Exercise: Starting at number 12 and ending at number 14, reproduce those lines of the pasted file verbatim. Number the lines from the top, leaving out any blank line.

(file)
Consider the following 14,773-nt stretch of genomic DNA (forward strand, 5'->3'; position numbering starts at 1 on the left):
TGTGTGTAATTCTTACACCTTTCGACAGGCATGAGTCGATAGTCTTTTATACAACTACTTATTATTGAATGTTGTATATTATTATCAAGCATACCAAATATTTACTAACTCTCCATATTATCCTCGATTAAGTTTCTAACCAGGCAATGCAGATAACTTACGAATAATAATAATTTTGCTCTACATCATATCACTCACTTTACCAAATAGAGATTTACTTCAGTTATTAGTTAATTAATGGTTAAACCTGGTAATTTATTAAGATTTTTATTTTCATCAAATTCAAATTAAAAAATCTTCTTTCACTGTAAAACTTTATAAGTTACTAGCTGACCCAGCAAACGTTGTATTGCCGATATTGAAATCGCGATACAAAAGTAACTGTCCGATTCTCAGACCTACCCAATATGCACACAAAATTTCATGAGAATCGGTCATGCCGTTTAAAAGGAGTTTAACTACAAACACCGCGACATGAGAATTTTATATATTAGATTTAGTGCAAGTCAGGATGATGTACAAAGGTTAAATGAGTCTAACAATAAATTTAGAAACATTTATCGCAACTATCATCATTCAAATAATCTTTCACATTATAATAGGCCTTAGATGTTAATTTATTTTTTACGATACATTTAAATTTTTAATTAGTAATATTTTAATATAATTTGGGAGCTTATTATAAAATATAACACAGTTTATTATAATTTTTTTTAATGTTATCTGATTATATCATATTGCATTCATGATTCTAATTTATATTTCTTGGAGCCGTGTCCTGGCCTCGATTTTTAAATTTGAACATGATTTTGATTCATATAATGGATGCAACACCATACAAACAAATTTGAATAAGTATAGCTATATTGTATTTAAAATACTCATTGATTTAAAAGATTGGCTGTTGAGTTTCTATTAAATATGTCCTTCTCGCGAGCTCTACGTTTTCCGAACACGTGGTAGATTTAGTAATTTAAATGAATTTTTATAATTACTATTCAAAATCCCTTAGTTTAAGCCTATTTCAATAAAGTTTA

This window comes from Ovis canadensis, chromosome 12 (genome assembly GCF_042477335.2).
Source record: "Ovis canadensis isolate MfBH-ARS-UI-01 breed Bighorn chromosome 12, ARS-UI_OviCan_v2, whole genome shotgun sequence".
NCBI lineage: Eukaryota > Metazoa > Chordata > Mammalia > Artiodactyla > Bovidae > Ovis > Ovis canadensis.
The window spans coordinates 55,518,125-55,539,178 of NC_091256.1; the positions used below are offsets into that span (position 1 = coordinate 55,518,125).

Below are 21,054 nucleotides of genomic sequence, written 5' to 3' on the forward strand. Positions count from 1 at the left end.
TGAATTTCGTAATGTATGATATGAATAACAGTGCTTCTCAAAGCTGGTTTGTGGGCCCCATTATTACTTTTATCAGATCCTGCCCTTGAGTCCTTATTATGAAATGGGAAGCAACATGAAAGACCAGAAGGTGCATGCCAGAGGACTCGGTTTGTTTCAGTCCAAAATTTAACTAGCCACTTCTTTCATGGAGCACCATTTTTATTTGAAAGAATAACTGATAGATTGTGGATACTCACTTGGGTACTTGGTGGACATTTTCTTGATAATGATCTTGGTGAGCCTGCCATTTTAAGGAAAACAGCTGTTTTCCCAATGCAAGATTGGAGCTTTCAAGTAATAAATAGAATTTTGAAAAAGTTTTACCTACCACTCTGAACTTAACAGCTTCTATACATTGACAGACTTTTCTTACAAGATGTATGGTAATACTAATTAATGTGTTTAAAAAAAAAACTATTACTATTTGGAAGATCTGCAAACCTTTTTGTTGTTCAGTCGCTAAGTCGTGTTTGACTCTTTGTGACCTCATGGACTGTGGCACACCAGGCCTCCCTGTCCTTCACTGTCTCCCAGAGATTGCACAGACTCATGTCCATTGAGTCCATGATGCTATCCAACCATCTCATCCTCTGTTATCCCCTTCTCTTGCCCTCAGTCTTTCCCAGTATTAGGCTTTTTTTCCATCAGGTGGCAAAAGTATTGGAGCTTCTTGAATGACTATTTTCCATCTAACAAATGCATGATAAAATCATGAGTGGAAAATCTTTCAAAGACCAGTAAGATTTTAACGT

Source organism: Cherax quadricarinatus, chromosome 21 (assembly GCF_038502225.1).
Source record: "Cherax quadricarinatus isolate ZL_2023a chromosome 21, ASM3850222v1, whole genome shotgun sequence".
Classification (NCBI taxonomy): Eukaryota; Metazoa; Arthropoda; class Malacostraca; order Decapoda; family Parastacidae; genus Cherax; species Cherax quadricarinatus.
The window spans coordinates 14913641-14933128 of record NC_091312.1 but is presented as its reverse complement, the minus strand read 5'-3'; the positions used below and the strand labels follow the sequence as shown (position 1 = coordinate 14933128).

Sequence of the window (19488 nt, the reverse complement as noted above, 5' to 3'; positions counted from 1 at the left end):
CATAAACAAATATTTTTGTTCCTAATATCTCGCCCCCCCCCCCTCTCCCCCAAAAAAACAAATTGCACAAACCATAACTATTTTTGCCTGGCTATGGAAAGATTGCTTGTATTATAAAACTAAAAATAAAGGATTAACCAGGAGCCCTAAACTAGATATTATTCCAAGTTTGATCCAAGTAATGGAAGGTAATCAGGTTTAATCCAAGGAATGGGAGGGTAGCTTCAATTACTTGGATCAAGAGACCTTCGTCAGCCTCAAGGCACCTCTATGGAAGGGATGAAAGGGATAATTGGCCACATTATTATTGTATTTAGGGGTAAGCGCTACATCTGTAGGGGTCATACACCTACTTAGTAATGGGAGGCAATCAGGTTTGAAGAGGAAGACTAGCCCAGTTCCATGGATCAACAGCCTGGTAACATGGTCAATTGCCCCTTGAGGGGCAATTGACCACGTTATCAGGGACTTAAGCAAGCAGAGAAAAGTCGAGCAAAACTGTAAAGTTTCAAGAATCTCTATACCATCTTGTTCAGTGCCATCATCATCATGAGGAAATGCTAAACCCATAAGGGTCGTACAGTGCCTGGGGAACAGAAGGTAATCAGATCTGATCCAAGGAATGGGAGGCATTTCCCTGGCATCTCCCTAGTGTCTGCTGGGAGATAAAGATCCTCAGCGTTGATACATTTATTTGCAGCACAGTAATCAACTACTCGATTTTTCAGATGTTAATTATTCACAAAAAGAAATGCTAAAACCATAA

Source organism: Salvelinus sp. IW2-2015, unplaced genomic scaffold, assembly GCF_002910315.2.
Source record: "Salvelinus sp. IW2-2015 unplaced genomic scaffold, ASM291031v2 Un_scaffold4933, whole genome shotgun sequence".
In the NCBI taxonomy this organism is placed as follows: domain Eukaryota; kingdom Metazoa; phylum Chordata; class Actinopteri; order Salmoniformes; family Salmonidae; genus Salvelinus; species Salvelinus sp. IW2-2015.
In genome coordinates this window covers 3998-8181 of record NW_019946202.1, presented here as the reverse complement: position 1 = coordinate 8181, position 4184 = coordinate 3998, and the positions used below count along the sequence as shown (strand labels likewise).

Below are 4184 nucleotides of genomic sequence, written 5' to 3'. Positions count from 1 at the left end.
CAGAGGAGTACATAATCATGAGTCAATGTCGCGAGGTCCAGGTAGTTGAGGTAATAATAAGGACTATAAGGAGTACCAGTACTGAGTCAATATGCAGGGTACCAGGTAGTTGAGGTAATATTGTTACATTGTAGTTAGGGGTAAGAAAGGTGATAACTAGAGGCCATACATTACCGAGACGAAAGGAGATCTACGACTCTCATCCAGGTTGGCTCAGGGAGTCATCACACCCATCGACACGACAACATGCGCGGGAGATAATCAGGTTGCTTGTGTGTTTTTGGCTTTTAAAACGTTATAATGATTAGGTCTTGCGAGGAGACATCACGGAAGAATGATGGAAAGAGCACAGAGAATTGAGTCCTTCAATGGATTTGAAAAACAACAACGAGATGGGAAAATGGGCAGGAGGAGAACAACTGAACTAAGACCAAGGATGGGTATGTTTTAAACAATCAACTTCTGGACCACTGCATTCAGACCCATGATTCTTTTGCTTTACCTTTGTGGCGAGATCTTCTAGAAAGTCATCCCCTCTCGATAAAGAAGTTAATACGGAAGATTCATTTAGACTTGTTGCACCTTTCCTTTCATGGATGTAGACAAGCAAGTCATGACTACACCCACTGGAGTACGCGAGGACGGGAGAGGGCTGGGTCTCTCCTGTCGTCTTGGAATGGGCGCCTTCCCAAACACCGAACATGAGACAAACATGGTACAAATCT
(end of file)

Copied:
The window spans coordinates 14913641-14933128 of record NC_091312.1 but is presented as its reverse complement, the minus strand read 5'-3'; the positions used below and the strand labels follow the sequence as shown (position 1 = coordinate 14933128).

Sequence of the window (19488 nt, the reverse complement as noted above, 5' to 3'; positions counted from 1 at the left end):
CATAAACAAATATTTTTGTTCCTAATATCTCGCCCCCCCCCCCTCTCCCCCAAAAAAACAAATTGCACAAACCATAACTATTTTTGCCTGGCTATGGAAAGATTGCTTGTATTATAAAACTAAAAATAAAGGATTAACCAGGAGCCCTAAACTAGATATTATTCCAAGTTTGATCCAAGTAATGGAAGGTAATCAGGTTTAATCCAAGGAATGGGAGGGTAGCTTCAATTACTTGGATCAAGAGACCTTCGTCAGCCTCAAGGCACCTCTATGGAAGGGATGAAAGGGATAATTGGCCACATTATTATTGTATTTAGGGGTAAGCGCTACATCTGTAGGGGTCATACACCTACTTAGTAATGGGAGGCAATCAGGTTTGAAGAGGAAGACTAGCCCAGTTCCATGGATCAACAGCCTGGTAACATGGTCAATTGCCCCTTGAGGGGCAATTGACCACGTTATCAGGGACTTAAGCAAGCAGAGAAAAGTCGAGCAAAACTGTAAAGTTTCAAGAATCTCTATACCATCTTGTTCAGTGCCATCATCATCATGAGGAAATGCTAAACCCATAAGGGTCGTACAGTGCCTGGGGAACAGAAGGTAATCAGATCTGATCCAAGGAATGGGAGGCATTTCCCTGGCATCTCCCTAGTGTCTGCTGGGAGATAAAGATCCTCAGCGTTGATACATTTATTTGCAGCACAGTAATCAACTACTCGATTTTTCAGATGTTAATTATTCACAAAAAGAAATGCTAAAACCATAA